Blindfold Test: Walter Smith III

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Walter Smith III

(Photo: Jati Lindsay)

After almost a full year as chair of Berklee College of Music’s Woodwind Department, 39-year-old tenor saxophonist Walter Smith III sat for his first Blindfold Test while in New York several months ago for a Village Vanguard engagement with the Bill Stewart Trio. A Houston native, Smith’s most recent leader date, TWIO (Whirlwind) features drummer Eric Harland, bassists Christian McBride and Harish Raghavan, and, on two tunes, tenor saxophonist Joshua Redman.

Emmet Cohen

“On Green Dolphin Street” (Masters Legacy Series, Vol. 4: Emmet Cohen Featuring George Coleman, Self Release, 2019) Cohen, piano; George Coleman, tenor saxophone; Russell Hall, bass; Bryan Carter, drums.

Something about the rhythm section feels like a younger band, but the saxophone player is not in the same generation. Could it be George Coleman? It’s something in the sound, the way he plays the melody, some specific things he does towards the end of the form—though a lot of choices sound like someone of the younger generation. It was a strong solo—creative, too. From phrase to phrase, you don’t see what’s coming, and he’s interacting with the band. Emmet Cohen on piano?

Saxophone Summit

“Carousel” (Street Talk, Enja/Yellowbird, 2019) Dave Liebman, soprano saxophone; Greg Osby, alto saxophone; Joe Lovano, tenor saxophone; Phil Markowitz, piano; Cecil McBee, bass; Billy Hart, drums.

Osby. Mark Shim on tenor? Oh, Joe Lovano. So, Osby and Joe ... Liebman? So, that’s Billy Hart, Phil Markowitz and Cecil McBee. Whose tune is this? It’s great writing, very creative, as is Greg’s playing. I knew it was Osby from the intro; playing in the open section, his time is ridiculous, and his phrasing is cool. My ear is drawn to him through the whole thing. I’ve been listening to Greg since early in high school. I’m from Houston; all the Houston heroes—Jason Moran, Eric Harland—were in his band.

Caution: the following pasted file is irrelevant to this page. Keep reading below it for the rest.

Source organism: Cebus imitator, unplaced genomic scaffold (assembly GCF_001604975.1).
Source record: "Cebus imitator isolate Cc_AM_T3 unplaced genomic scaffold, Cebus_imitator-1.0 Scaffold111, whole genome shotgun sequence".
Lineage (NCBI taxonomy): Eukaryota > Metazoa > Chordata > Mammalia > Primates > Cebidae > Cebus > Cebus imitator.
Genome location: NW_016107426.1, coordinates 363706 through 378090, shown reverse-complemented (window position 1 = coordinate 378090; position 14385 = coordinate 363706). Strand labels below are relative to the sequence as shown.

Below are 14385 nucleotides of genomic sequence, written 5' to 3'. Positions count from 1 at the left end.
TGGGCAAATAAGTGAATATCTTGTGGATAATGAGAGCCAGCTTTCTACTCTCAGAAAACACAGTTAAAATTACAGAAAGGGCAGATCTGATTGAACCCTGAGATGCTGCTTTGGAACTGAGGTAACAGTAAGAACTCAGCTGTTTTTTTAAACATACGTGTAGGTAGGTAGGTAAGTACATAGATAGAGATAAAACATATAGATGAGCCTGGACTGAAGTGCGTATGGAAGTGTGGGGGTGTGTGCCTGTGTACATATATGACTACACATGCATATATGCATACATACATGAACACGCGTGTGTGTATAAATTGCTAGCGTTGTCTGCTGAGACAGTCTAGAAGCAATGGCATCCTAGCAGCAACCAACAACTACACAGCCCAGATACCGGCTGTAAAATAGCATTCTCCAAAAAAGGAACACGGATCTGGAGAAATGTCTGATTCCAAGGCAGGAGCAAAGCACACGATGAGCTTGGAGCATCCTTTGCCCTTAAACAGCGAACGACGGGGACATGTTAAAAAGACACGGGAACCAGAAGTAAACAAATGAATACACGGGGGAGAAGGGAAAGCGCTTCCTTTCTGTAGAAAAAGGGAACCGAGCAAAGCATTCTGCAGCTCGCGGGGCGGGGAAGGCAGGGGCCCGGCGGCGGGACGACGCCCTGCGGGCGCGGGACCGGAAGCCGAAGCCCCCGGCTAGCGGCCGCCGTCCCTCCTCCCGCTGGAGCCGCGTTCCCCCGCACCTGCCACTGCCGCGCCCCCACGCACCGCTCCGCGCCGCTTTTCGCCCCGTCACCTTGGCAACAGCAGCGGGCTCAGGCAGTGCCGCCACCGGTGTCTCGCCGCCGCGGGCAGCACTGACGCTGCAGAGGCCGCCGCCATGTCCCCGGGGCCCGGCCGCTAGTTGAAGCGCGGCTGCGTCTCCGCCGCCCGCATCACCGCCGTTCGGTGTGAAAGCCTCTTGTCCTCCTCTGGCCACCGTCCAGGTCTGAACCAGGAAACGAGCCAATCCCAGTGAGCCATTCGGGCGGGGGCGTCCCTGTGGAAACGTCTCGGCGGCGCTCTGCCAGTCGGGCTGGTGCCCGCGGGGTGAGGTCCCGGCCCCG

Joey DeFrancesco

“Soul Perspective” (In The Key Of The Universe, Mack Avenue, 2019) DeFrancesco, organ; Troy Roberts, tenor and soprano saxophone; Billy Hart, drums.

The saxophone sound is familiar, very full and even. Joel Frahm? My other guess, partly because his sound is similar—and because I’m guessing the organ is Joey DeFrancesco—is Troy Roberts. The saxophone does not inhibit Troy in any way; he moves around like it’s nothing. And I love that sound. Joey’s incredible. I don’t know anyone whose left hand is that independent.

Dayna Stephens Trio

“Faith Leap” (Liberty, Contagious Music, 2020) Stephens, tenor saxophone; Ben Street, bass; Eric Harland, drums.

That’s Dayna—Harland and Ben Street? I could tell Dayna 10 seconds in, from his sound—how he articulates, his inflections even when playing the melody. There’s a lot of patience. Great writer. Articulation might be the thing I mess around with most when I’m playing. A lot of my interest in that came from listening to Dayna, who was the first person I met when I got to Berklee. He does unique things, especially in the upper register, that tell you it’s him when he’s playing a melody.

Chris Speed Trio

“Yard Moon” (Respect For Your Toughness, Intakt, 2019) Speed, tenor saxophone; Chris Tordini, bass; Dave King, drums.

Is that a contrafact of “Diverse”? It’s in a different key—in F minor, and in 9. Going by the tenor sound—Chris Speed, who I saw play a couple of times in L.A. on a Monday night session he has with Jeff Parker. That’s killing. Great time. Creative. Hard tune to play, especially trio.

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